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Mother fell at home a few weeks ago and was taken to the hospital and then sent to a local (5 mi. away) NH. The staff there told me that she absolutely needs 24/7 care. There's no way for me to provide that because I work 40/hrs./wk. The I'm an only child and have no siblings to help me. The last 6 months have been hell on earth for me because of Mom's frailty and worsening dementia.

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Good1Son,
I'm so glad your Mother is doing better and you are too.I'm sorry to hear your Mom had a bad fall....Falls are the worst and they happen so fast and do so much damage....Take good care,Lu
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Things are going well for Mother @ the NH. She now has a room mate & they're getting along quite well w/ one another. The stress is off of me now and I feel like a different person.
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Thank you everyone for your supportive comments, they really do help.
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I think I must be an exception to the rule. The rule that everyone needs to feel guilty for not being able to care for our parent/loved one ourselves and in our own home or theirs. Sure, some people can do it and I admire their ability in much the same way I admire someone who has a gift/talent I don't. We are all not cut out for hands on caregiving for our parents for a variety of reasons. I CAN caregive for my disabled adult son but can not for my mother. Do I feel guilty? No, not one bit and I never have. I could never provide the skilled care my mother needs and receives round the clock where she is now living. My brother and I spent two months finding just the right facility for our mom - and it's a beautiful place staffed with caring, skilled care providers. Do I feel badly for my mom? Yes, definately. Mom is slowly deteriorating both mentally and physically - she is a shadow of her former self and can no longer do any of the things she use to enjoy. Is that my doing or fault? No. I wish it could be different for her and I'd change it if I could - but I can't. So if I have any advice to offer you, its this: Do the best you can. Period. Then learn to know the difference between feeling badly and feeling guilty.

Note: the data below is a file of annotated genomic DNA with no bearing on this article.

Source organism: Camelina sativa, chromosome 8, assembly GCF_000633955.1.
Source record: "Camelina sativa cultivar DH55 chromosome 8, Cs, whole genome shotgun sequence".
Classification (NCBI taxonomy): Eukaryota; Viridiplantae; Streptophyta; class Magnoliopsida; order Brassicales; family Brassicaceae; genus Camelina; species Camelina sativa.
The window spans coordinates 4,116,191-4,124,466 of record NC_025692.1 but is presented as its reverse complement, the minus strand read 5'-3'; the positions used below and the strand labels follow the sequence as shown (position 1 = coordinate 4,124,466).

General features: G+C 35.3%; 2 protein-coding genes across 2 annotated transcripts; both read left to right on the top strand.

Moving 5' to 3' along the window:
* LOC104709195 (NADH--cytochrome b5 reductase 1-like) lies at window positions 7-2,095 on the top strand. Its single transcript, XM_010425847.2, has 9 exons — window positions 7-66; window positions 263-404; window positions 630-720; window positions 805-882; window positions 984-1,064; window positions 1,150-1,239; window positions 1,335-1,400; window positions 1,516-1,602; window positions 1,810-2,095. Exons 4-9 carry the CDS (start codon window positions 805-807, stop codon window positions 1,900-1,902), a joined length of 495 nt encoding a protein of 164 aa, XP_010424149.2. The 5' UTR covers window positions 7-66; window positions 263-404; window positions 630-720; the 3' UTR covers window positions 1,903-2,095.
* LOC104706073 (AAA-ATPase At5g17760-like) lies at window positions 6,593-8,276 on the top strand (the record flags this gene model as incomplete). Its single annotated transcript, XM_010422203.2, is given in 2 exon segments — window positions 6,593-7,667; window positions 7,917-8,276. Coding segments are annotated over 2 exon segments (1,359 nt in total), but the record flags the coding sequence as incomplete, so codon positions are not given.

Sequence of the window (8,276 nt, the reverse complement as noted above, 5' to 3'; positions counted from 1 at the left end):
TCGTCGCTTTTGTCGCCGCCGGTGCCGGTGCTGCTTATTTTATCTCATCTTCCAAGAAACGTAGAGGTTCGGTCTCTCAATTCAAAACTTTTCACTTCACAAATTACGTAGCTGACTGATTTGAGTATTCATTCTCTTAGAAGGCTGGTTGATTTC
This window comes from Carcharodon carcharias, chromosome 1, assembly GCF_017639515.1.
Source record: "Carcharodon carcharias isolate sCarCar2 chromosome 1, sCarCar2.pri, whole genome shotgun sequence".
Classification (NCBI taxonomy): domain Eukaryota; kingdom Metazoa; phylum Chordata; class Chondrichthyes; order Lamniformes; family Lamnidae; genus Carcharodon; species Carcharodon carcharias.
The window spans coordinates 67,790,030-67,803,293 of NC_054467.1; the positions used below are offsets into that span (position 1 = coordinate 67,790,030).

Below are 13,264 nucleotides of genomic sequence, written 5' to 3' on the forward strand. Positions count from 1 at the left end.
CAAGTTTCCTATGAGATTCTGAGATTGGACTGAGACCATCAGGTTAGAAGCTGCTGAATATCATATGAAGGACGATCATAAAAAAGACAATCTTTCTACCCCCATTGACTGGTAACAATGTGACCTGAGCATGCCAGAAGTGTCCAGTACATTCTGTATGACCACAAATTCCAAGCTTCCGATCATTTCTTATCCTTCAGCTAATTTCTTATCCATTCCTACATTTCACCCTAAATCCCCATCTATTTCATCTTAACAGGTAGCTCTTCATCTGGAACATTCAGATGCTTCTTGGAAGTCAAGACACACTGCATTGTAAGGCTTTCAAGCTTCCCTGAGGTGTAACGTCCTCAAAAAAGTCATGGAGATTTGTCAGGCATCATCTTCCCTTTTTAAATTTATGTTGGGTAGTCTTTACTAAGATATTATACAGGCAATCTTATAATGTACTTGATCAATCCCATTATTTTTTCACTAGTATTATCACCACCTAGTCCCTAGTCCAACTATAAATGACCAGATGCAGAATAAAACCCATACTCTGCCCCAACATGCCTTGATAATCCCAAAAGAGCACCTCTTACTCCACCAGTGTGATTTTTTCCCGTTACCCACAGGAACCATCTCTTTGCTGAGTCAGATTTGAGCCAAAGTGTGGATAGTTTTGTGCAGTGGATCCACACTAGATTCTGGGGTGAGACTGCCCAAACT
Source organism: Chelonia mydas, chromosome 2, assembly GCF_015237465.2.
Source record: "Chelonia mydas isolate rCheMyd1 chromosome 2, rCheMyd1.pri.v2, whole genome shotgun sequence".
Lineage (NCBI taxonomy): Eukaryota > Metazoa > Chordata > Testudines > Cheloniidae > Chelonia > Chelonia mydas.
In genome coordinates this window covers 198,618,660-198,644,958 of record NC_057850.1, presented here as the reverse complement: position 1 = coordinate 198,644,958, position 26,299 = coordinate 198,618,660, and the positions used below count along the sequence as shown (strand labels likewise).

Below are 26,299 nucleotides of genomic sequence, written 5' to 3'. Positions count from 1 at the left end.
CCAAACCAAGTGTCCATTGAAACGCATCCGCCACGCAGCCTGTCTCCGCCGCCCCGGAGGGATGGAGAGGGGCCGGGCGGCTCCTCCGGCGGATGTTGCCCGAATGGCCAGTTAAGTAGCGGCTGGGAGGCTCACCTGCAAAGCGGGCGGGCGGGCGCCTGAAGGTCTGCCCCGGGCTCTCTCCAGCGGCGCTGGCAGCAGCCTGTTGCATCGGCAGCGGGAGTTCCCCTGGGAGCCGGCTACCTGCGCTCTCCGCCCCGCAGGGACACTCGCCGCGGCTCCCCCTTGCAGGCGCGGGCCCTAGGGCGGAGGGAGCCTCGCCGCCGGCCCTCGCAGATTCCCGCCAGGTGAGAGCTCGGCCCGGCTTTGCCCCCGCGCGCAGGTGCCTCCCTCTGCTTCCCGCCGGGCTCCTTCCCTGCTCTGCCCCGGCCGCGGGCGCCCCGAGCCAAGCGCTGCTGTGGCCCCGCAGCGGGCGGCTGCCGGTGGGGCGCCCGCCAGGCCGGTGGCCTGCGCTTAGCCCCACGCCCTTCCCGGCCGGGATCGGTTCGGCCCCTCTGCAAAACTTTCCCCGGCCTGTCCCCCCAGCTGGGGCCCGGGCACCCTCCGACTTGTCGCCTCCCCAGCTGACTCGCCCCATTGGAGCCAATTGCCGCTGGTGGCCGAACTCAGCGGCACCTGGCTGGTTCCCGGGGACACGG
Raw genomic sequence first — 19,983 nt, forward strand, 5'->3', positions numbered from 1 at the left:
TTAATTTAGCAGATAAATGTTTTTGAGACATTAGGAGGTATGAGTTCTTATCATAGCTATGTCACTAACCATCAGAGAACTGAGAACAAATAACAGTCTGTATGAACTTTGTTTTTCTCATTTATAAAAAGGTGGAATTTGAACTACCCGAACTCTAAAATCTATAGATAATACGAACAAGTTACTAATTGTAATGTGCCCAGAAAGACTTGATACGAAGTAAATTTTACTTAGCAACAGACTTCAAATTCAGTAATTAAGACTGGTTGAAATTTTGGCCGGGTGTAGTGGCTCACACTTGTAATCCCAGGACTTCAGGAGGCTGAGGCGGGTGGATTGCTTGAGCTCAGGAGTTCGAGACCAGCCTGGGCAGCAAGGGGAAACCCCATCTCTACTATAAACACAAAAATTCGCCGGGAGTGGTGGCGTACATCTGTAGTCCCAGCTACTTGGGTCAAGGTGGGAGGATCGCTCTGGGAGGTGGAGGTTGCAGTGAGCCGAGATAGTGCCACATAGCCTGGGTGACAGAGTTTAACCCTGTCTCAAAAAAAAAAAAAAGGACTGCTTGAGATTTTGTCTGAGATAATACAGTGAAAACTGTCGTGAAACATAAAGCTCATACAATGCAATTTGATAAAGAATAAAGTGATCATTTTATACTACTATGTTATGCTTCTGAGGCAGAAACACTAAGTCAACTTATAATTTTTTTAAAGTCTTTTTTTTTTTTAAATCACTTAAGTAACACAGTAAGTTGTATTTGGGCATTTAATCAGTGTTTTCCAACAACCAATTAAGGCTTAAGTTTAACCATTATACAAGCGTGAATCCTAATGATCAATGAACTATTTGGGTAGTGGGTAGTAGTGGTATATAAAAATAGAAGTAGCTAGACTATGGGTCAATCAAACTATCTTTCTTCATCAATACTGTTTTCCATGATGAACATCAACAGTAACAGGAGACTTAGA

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Guilt is a good thing. If we do something bad and we feel guilty about it that will help us not repeat the act, just to avoid the guilt. I was rude to so-and-so. Gee I feel terrible about it. I can't even sleep well. Next time I'll keep my rude comments to myself.

I'm all in favor of earned guilt.

But let's see how that applies here.

You did --what? -- bad thing. So you feel guilty about it. And that will help prevent you from doing it again. So what, exactly is the bad thing?

Did you push your mother down? Probably not. Old folks fall quite a lot.
Did you cause your mother's dementia? We don't know for sure what causes dementia but good sons have been completely ruled out as a possible cause.
Did you contribute to her frailty? Can't imagine how.
Did you arrange things so she'd need 24 hour care? Why on earth would you do that, never mind how?